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Open AccessFeature PaperArticle

In Silico Identification of Microbial Partners to Form Consortia with Anaerobic Fungi

1
Department of Chemical Engineering, University of California, Santa Barbara, CA 93106, USA
2
Department of Computer Science, University of California, Santa Barbara, CA 93106, USA
*
Author to whom correspondence should be addressed.
Processes 2018, 6(1), 7; https://doi.org/10.3390/pr6010007
Received: 27 December 2017 / Revised: 10 January 2018 / Accepted: 12 January 2018 / Published: 15 January 2018
Lignocellulose is an abundant and renewable resource that holds great promise for sustainable bioprocessing. However, unpretreated lignocellulose is recalcitrant to direct utilization by most microbes. Current methods to overcome this barrier include expensive pretreatment steps to liberate cellulose and hemicellulose from lignin. Anaerobic gut fungi possess complex cellulolytic machinery specifically evolved to decompose crude lignocellulose, but they are not yet genetically tractable and have not been employed in industrial bioprocesses. Here, we aim to exploit the biomass-degrading abilities of anaerobic fungi by pairing them with another organism that can convert the fermentable sugars generated from hydrolysis into bioproducts. By combining experiments measuring the amount of excess fermentable sugars released by the fungal enzymes acting on crude lignocellulose, and a novel dynamic flux balance analysis algorithm, we screened potential consortia partners by qualitative suitability. Microbial growth simulations reveal that the fungus Anaeromyces robustus is most suited to pair with either the bacterium Clostridia ljungdahlii or the methanogen Methanosarcina barkeri—both organisms also found in the rumen microbiome. By capitalizing on simulations to screen six alternative organisms, valuable experimental time is saved towards identifying stable consortium members. This approach is also readily generalizable to larger systems and allows one to rationally select partner microbes for formation of stable consortia with non-model microbes like anaerobic fungi. View Full-Text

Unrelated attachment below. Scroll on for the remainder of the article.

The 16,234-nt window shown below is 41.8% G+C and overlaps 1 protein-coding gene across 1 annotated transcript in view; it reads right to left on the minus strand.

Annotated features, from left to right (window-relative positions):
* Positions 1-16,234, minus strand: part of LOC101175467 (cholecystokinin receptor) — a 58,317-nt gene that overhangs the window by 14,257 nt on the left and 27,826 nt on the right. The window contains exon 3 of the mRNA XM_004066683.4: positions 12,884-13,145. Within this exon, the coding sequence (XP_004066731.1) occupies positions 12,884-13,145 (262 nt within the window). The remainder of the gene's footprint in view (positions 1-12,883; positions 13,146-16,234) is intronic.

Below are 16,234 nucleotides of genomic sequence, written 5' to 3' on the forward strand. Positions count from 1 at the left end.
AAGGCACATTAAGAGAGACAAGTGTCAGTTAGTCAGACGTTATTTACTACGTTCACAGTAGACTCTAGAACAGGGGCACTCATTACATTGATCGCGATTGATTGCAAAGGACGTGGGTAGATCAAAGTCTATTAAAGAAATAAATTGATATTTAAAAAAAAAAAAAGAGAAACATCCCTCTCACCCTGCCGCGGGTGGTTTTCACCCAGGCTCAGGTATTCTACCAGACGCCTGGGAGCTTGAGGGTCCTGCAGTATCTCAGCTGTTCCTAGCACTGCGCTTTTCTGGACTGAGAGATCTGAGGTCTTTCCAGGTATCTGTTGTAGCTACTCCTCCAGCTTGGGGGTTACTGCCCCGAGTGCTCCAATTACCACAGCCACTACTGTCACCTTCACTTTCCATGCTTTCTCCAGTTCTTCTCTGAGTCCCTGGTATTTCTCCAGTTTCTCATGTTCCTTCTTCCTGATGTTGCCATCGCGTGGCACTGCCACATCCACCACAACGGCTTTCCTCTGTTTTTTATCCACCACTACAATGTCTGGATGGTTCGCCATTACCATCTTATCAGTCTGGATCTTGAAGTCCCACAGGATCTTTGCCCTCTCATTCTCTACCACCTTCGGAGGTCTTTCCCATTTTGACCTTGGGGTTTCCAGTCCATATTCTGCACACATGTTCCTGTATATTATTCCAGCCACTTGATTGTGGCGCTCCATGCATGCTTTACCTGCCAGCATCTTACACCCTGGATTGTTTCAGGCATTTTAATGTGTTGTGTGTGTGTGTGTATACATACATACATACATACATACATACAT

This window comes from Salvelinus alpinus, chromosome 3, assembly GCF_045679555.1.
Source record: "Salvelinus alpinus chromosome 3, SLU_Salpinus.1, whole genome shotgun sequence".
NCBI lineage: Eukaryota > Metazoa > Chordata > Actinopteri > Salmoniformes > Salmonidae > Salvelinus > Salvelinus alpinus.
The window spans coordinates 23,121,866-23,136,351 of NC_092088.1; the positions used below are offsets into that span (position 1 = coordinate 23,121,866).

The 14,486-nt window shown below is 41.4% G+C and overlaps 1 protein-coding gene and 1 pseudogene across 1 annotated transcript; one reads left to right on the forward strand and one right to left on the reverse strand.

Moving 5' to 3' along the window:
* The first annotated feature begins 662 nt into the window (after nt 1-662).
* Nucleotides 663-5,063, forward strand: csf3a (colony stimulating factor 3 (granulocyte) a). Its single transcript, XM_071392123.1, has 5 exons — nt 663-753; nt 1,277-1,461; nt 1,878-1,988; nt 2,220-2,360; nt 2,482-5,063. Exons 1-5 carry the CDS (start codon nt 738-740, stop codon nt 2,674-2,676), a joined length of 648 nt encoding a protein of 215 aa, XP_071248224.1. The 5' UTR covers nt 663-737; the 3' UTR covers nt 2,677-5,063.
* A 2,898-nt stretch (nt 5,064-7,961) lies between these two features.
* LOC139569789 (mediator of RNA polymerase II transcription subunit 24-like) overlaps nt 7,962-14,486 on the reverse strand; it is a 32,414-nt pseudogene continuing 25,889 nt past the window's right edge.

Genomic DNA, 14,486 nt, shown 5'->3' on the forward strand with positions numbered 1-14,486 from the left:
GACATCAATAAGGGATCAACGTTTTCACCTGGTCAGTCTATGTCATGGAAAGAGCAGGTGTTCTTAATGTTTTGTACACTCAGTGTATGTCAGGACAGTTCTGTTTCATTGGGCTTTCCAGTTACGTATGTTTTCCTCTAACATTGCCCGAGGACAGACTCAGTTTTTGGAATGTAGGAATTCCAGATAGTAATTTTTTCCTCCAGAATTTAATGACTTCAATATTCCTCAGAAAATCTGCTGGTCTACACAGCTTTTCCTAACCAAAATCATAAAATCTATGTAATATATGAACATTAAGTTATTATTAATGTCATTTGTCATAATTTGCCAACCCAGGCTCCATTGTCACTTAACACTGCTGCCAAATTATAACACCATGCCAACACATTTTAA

Keywords: anaerobic fungi; in silico modeling; microbial consortia; dynamic flux balance analysis; non-model organism; lignocellulose anaerobic fungi; in silico modeling; microbial consortia; dynamic flux balance analysis; non-model organism; lignocellulose
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Wilken, S.E.; Saxena, M.; Petzold, L.R.; O’Malley, M.A. In Silico Identification of Microbial Partners to Form Consortia with Anaerobic Fungi. Processes 2018, 6, 7.

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